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Formatting Output of FASTA Files

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The Beginning Perl for Bioinformatics book shows a script to print formatted sequence data, specifying that no more than 80 characters (either nucleotides or amino acids) should be printed across a page. Here, we will see a similar script in Python and will include it in our fasta.py module in order to use it a default output, taking advantage of its usability. Basically, our FASTA reader strips all the carriage returns/new lines (if existent) from the input file, so the sequence itself is stored continuously in a string. Of course we could do it differently and store the sequence as is in the file, but then they might differ on the number of characters per line and other features. Our goal then is to break the sequence in chunks, making it look like a justified paragraph. We use the code below to obtain this, back after it.

#!/usr/bin/env python 
import fasta
import sys

sequences = fasta.read_fasta(open(sys.argv[1], 'r').readlines())
temp = []

for i in sequences:
    print i.name
    for j in range(0,len(i.sequence),80):
        print '\n'.join(temp)
        temp = []

The script, as always, is very simple and does the job. A new feature of the range method is introduced: the step. From previous posts we have seen that function range generates a sequence of integers based either on one value

>>>[0, 1, 2, 3, 4]

or two values

>>>[10, 11, 12, 13, 14]

The step parameter makes the generated to jump a certain number of values.

>>>range(10, 20, 2)
>>>[10, 12, 14, 16, 18]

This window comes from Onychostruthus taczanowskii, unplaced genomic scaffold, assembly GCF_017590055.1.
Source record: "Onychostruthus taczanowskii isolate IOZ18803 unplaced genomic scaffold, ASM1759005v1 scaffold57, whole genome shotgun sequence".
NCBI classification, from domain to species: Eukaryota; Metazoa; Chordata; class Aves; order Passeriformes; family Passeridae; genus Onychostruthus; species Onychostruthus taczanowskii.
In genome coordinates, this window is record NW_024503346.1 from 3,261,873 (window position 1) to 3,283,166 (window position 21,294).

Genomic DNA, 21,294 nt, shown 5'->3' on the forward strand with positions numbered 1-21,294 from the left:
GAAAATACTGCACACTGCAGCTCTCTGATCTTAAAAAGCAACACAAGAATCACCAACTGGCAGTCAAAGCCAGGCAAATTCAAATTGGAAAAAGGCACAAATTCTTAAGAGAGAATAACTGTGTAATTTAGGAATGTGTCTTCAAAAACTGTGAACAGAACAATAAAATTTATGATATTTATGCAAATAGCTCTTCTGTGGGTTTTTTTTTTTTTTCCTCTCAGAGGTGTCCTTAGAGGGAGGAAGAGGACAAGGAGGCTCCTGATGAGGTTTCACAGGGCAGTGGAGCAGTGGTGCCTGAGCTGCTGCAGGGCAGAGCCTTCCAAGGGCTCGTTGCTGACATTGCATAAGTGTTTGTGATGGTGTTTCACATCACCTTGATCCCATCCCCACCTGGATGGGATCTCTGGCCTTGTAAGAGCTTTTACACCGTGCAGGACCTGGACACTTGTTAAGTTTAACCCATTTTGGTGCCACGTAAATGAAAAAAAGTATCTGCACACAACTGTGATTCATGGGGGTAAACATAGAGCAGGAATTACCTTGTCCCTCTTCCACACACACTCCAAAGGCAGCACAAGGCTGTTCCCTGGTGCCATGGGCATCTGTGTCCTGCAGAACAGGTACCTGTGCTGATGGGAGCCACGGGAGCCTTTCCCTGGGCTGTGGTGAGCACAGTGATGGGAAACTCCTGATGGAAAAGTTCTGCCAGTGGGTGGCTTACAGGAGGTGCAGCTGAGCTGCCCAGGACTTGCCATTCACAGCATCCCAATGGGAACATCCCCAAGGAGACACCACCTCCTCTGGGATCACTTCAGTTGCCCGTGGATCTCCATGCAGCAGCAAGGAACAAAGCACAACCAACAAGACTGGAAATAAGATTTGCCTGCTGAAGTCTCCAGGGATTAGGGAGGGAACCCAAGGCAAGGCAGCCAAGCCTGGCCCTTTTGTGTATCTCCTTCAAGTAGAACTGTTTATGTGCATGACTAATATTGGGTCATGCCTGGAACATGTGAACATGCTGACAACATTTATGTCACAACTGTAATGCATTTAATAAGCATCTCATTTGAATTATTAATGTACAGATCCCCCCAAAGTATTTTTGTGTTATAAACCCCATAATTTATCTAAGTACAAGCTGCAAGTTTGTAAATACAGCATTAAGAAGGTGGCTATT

This is similar to the for loop in C/C++ where the loop is define by three parameters on a construction like this

for (i = 0; i < 10; i++)

where the first parameter sets the initial value of i, the second value sets the maximum value of i and the last one sets the step that i will be incremented. In our small script above, we read the sequence (this time putting everything in one line), get the sequences and then iterate along the instances of our class, printing first the name of the sequence. Then we iterate on the whole length of each sequence, this time generating a range that starts on zero and goes up to the final nucleotide/amino acid and has a step that defines the number of characters we want to print in one line. To print the sequence to the screen we had two options: directly print using

print i.sequence[j:j+80]

or use the longer route shown in our script. Trying this script will output the sequences from the original file with 80 characters along the line. Next following the book we will write a script to translate DNA to protein using our FASTA reading function and modify our FASTA module to include the formatted output function.